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In the Performing Arts, the World is your Stage!

“We only said goodbye with words, I died a hundred times
You go back to her, And I go back to
I go back to us”



The airport was full of the hustle and bustle of excited travelers when I first heard it. I bought a bottle of water and a magazine and went on the search for the sound. The plinkity plonk of keys from a piano could be heard filling up the waiting area followed by a chorus of men singing Amy Winehouse!


After each song another person would take to the keys and everyone would erupt in song. At the end of each song the applause would follow, each time! This went on until the men were due to board their flight and then the airport filled with the sound of chatter and announcements.


Although a nervous flier, I sat back and realised how happy I was feeling, not because I was jetting off but because of the music. I was thankful to these men for gathering around the piano and producing such beautiful music.


My travels had taken me to Paris where my husband was staying and one of our first sights had to be the Eiffel Tower! More music could be heard and of course, we went off to investigate! Break dancing! Beside the Eiffel Tower a group of young adults in a circle break dancing! Their moves were incredible, as was their confidence so I joined the small crowd that had begun to form and watched their fantastic moves!


That evening we took a river cruise and the atmosphere was amazing! Not only because of the lights and sights but the sound! The live music performing wrapped you in warmth and lifted everyone's mood but the intention to detail was phenomenal. As we went past all the must see sights of Paris the songs were coordinated! Les Champs-Elysees, Ave Maria and New York New York had to be my favourites.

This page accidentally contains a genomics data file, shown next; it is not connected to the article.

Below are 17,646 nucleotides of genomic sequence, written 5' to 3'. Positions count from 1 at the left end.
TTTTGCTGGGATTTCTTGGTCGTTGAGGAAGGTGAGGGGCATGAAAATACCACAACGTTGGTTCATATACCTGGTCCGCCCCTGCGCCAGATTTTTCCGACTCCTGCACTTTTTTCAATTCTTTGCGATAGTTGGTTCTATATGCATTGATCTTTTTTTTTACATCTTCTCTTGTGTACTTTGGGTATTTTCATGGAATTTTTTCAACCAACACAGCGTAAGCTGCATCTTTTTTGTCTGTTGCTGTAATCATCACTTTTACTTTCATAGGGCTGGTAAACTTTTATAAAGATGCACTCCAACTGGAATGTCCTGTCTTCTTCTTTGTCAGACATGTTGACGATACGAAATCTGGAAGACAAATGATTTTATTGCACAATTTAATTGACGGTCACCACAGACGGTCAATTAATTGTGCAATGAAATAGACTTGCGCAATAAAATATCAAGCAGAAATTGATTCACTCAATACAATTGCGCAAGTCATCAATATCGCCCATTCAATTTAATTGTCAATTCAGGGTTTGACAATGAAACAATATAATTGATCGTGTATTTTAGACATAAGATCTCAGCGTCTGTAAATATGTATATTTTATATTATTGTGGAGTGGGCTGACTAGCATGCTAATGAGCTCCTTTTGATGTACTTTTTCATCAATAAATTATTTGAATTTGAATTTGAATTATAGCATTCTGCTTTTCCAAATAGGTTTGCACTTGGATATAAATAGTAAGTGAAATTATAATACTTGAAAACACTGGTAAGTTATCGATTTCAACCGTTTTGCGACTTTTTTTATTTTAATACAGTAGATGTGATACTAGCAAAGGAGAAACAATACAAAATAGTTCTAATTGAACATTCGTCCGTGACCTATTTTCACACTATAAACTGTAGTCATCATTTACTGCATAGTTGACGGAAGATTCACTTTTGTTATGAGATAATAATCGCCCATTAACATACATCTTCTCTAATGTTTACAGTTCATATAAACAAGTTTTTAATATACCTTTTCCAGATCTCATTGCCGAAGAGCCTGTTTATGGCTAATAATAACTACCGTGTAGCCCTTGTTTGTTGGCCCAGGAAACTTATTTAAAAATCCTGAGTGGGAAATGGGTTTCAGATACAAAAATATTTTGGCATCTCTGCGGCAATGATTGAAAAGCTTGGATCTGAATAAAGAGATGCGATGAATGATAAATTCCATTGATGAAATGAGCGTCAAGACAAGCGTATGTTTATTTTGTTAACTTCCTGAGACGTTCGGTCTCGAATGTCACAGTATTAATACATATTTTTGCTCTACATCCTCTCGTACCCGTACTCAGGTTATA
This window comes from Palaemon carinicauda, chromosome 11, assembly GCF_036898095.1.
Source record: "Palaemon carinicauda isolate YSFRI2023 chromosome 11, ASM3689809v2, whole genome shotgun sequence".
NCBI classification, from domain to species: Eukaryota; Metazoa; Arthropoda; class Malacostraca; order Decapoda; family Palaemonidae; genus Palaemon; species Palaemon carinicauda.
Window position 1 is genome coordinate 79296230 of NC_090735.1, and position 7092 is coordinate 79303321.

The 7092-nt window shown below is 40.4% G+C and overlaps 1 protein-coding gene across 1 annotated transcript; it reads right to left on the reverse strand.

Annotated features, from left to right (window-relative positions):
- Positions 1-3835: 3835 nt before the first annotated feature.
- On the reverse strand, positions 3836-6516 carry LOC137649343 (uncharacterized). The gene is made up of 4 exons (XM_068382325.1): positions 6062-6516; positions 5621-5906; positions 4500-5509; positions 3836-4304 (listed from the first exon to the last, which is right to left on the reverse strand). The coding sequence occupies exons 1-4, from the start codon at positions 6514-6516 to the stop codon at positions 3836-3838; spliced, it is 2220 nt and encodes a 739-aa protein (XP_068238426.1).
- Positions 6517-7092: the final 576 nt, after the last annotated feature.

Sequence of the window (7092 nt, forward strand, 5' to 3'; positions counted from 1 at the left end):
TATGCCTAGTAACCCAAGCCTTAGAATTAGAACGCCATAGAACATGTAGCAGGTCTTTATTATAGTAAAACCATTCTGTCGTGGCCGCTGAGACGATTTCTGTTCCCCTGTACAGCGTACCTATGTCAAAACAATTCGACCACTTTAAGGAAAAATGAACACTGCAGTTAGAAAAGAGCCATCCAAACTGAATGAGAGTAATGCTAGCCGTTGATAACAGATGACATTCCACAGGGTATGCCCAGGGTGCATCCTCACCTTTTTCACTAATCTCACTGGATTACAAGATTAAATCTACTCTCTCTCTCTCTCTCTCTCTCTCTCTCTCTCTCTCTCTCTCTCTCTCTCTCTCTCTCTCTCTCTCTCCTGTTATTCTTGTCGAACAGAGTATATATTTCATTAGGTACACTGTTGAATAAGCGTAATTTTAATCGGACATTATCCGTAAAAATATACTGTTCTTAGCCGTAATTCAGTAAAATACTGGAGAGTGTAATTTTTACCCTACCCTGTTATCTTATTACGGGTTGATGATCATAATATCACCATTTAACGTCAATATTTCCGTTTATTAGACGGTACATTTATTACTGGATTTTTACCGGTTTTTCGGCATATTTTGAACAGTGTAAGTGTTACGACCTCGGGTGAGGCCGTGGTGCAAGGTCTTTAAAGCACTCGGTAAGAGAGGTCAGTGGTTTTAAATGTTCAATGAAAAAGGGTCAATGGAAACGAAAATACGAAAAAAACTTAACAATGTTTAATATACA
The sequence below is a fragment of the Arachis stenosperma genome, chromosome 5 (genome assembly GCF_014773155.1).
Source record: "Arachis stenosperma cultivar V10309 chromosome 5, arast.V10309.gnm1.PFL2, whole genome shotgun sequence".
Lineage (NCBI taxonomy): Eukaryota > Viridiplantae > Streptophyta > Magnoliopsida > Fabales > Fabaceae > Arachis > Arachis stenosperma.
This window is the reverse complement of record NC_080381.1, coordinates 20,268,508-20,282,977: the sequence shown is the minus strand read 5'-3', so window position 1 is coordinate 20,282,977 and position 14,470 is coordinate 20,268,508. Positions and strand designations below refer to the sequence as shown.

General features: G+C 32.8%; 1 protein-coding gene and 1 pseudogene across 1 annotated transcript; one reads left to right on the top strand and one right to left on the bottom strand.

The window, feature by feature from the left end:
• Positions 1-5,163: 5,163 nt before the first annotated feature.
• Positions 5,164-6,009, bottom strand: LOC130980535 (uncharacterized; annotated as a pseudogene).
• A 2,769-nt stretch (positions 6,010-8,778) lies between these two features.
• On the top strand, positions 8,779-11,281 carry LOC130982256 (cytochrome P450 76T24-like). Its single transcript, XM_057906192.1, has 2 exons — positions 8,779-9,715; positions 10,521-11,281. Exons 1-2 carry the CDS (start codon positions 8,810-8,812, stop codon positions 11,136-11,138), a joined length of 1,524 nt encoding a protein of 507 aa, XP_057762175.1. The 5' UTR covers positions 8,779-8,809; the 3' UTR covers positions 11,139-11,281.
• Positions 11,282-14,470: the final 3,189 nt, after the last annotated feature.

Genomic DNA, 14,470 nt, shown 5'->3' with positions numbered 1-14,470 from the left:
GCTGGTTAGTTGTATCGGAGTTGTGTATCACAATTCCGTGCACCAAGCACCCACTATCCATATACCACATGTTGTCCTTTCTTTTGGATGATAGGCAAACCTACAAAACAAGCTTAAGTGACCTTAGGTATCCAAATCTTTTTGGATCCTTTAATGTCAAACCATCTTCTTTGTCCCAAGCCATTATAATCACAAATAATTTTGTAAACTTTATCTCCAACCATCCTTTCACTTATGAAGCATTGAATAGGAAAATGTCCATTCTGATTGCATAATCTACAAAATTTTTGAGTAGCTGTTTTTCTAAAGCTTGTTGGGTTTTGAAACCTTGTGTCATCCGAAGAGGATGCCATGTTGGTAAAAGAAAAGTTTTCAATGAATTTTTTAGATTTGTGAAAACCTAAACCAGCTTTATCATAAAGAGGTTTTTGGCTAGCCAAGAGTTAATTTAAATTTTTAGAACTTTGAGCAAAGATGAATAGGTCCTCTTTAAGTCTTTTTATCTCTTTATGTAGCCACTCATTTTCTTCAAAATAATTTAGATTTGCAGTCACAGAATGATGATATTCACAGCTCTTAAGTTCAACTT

On the last day of Paris we went to visit the Louvre and whilst standing in what felt like the largest queue in history, a group of what I could only describe as pop stars began singing and dancing whilst another recorded them. In sync and a beat not missed, they were brilliant.


Although my profession means I listen to a lot of varied music and watch various dancers and styles, in one weekend I had experienced the performing arts like no other. Raw and real and I have a new found love for french music.


On the journey home and chilling in Charles de Gaulle, I heard the plinkity plonk of keys one more time but this time it was the confidence of a 3 year old and to my surprise, once he had finished his mismatched tune, the waiting area erupted in applause one last time.



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